At Amsterdam's Central Station, a massive, three-tier bike garage - touted as "the world’s first bicycle flat" (2001) - currently houses 2.500 to 3.000 bikes. Combined with other spaces in the vicinity, there are a total of about 10.000 spaces. If you take in all eight Amsterdam train stations, there are altogether about 30.000 bicycles parked each day. With these facilities plus racks in public spaces and other bicycle garages, it is estimated that there are a staggering 250.000 places throughout Amsterdam to park a bike.

Similarly, in and around the station of Utrecht, a university town in central Holland, there are spaces overall for as many as 20.000 bikes. Leiden, by the same token - also a university town - has an equally large bike garage. Many bike garages are guarded, and some are underground, such as Leiden’s, Zutphen’s, and the one at the Groningen train station - yet another university town with many cycling students.

› Cycling is embedded in the culture
It fits very well with the Dutch mentality of practicality and thriftiness; traveling by bicycle is, after all, a cheap means of transportation - particularly considering the sky-high price of parking a car in the larger cities. Reportedly, Amsterdam has one of the highest parking fees in the world: circa 5 euros per hour. In the Netherlands, cycling is an icon of practicality.

As the Dutch "interculturalist" Jacob Vossestein, author of the Dealing with the Dutch, puts it: "Everybody can afford a bike… be it new or second-hand. And as the Dutch are not "into" status games, cycling becomes a very egalitarian means of transport. Exposed to wind and rain on a regular basis - drudging against gale force eight on unsheltered dike roads, any difference in status or social stature between cyclists is soon eradicated, revealing the essence of life: a body struggling with the forces of nature. Whether an office clerk, bricklayer, captain of industry, Prime Minister or royalty - all cyclists have to bow to the elements. Moreover, the bike also satisfies the Dutch inclination to not waste any resources - an aspect of ingrained practicality."

Clearly, the Dutch cycling culture is planted early and firmly. Dutch children get their first bicycles around their fourth birthday and immediately learn how to use them. The habit never stops, no matter how old they get.

› The government is pro-cycling
The "powers that be" recognise that cycling is sustainable, healthy, silent, clean and cheap - in purchase, operation and infrastructure costs (relative to other means of transportation); it enhances urban traffic circulation and provides more livability to residential areas.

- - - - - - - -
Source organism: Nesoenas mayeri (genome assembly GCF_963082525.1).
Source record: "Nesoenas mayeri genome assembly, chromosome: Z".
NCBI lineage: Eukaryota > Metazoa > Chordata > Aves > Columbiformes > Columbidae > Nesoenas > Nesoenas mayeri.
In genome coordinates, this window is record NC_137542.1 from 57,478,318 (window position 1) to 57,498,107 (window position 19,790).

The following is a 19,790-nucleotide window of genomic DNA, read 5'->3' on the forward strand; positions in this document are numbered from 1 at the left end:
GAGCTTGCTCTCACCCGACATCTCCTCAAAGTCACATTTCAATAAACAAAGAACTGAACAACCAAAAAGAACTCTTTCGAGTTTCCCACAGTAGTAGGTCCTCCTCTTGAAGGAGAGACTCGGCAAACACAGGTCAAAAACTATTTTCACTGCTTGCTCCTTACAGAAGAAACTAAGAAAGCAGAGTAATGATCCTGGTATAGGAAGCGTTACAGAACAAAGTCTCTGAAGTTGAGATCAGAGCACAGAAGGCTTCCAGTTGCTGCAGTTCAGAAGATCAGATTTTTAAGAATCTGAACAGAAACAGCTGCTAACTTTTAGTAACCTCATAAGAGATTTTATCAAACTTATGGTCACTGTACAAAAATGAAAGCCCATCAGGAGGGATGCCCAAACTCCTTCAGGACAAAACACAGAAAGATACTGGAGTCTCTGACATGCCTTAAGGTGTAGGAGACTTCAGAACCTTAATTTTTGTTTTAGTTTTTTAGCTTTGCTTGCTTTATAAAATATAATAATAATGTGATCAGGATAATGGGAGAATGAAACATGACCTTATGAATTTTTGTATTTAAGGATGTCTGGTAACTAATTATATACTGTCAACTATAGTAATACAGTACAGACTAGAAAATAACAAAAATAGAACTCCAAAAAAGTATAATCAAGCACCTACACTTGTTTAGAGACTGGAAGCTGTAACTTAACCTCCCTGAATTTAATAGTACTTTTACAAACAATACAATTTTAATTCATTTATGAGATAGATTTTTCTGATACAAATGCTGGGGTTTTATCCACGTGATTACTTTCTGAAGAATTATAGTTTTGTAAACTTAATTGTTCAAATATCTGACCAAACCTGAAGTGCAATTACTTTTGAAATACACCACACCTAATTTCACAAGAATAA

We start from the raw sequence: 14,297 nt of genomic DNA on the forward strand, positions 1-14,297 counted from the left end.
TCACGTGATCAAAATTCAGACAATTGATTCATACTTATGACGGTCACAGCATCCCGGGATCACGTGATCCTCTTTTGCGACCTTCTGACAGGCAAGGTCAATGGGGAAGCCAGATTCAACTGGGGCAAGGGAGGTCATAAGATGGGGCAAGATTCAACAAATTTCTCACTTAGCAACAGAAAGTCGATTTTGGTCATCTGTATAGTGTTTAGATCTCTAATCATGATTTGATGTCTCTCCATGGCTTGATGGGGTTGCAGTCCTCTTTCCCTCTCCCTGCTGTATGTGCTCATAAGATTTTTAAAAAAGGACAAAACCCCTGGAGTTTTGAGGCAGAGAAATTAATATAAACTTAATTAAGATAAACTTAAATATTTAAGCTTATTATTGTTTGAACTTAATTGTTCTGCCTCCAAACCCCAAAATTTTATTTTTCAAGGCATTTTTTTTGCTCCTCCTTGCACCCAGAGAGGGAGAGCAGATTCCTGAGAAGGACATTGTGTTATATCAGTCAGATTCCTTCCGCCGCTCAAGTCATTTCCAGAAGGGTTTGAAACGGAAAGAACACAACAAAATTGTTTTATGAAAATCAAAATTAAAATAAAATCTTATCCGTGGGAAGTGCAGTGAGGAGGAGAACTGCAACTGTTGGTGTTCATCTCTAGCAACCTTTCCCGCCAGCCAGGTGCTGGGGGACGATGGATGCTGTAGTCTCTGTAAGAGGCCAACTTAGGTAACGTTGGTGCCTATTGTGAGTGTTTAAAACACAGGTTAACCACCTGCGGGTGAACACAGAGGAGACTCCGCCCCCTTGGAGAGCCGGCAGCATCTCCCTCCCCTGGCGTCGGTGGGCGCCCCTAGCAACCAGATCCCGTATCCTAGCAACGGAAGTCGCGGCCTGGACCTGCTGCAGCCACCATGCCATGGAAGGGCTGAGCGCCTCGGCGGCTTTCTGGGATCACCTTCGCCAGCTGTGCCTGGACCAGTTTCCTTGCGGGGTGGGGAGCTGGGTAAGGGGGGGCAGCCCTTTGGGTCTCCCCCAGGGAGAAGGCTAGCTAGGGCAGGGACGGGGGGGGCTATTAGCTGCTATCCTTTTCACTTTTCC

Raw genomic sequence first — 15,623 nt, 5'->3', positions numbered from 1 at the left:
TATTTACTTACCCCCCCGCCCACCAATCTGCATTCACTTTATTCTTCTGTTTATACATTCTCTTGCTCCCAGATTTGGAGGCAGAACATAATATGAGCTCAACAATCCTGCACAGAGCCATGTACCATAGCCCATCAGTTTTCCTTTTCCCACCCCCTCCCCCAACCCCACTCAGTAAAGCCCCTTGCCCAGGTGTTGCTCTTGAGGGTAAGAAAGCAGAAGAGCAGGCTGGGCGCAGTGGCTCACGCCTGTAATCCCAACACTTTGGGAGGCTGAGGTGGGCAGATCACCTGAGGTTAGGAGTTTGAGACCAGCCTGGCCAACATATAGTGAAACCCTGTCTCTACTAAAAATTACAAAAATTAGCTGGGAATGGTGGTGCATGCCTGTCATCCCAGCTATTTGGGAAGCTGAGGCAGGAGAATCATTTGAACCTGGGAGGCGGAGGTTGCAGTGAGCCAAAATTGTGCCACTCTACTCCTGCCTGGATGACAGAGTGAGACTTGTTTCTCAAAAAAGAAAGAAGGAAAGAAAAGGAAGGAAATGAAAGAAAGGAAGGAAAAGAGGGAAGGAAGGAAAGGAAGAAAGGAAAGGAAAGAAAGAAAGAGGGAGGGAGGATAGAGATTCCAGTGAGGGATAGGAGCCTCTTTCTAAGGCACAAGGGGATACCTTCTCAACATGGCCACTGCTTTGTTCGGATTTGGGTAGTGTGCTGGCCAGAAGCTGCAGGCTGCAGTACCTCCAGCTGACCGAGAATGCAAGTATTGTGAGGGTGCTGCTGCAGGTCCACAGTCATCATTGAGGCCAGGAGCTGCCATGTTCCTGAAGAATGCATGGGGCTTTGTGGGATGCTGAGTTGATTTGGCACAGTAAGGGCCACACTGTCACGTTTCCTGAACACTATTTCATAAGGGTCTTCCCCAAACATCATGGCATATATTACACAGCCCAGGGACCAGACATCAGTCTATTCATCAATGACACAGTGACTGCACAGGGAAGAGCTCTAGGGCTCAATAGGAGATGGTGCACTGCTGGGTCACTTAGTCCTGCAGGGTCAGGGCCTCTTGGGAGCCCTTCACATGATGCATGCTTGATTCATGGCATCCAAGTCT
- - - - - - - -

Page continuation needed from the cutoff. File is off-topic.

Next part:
› It is healthy
Cycling is known to combat obesity and prevent heart disease, diabetes and even cancer. Overall, it makes people fitter and mentally more alert. As a regular part of everyday life, cycling is an ideal remedy against an overly sedentary lifestyle - and also against stress.

Indeed, the European Cyclists’ Federation cites (Tuxworth, 1986) that “An adult who cycles regularly will typically have a level of fitness equivalent to being 10 years younger, and a life-expectancy two years above the average."

› It is enjoyable
Second to walking, cycling is the most important recreational day activity in the Netherlands. Around 70% of the Dutch occasionally take to the bicycle for a recreational day trip. And with the dedicated infrastructure, there is a plethora of routes and countrywide cycling grids to be enjoyed, and they are constantly expanding. Of the 29.000 total kilometers (18.020 miles) of bike paths, there are some 6.500 km (4.039 miles) designated as "recreational bicycle routes," and of these, some 4.500 km (2.796 miles) are signposted.

 Freedom
Many people in the Netherlands like using their bicycles for regular transportation because it affords them the freedom to make their own timetable, as opposed to that of the bus or train schedules - not to mention getting stuck in traffic jams with a car. It is the "get up and go" feeling that they prefer.

The bottom line
Cycling just makes sense. In the Netherlands, it is not just a sport or recreation; cycling is a serious and extremely common mode of transportation. As emphatically stated by Jacob Vossestein: "In fact it’s not even serious; it’s just there - like breathing." 

Excerpt from Bicycle Mania Holland, new photo book by American photojournalist Shirley Agudo American photojournalist Shirley Agudo and contributing photographers capture the essence of the Dutch cycling culture; surprising and humorous images illustrating the practical (and not so practical) side of a country having more bicycles than people. Included are practical "Rules of the Road," "The Lowdown on Fines" and many more handy tips, plus a wealth of cycling-related websites.

Bicycle Mania Holland is published by XPat Media and available both at bookshops and www.bicycle-mania.nl. Price 19,90 euros.

 

Shirley

Author

Shirley Agudo

Author, editor, photographer and PR professional. Books include: 'Bicycle Mania Holland' (http://www.bicycle-mania.nl), 'Hot Pink', 'Fodor's Holland', 'Here's Holland', and 'Network Your Way to Success' (C. Ruffolo). http://www.shirleyagudo.com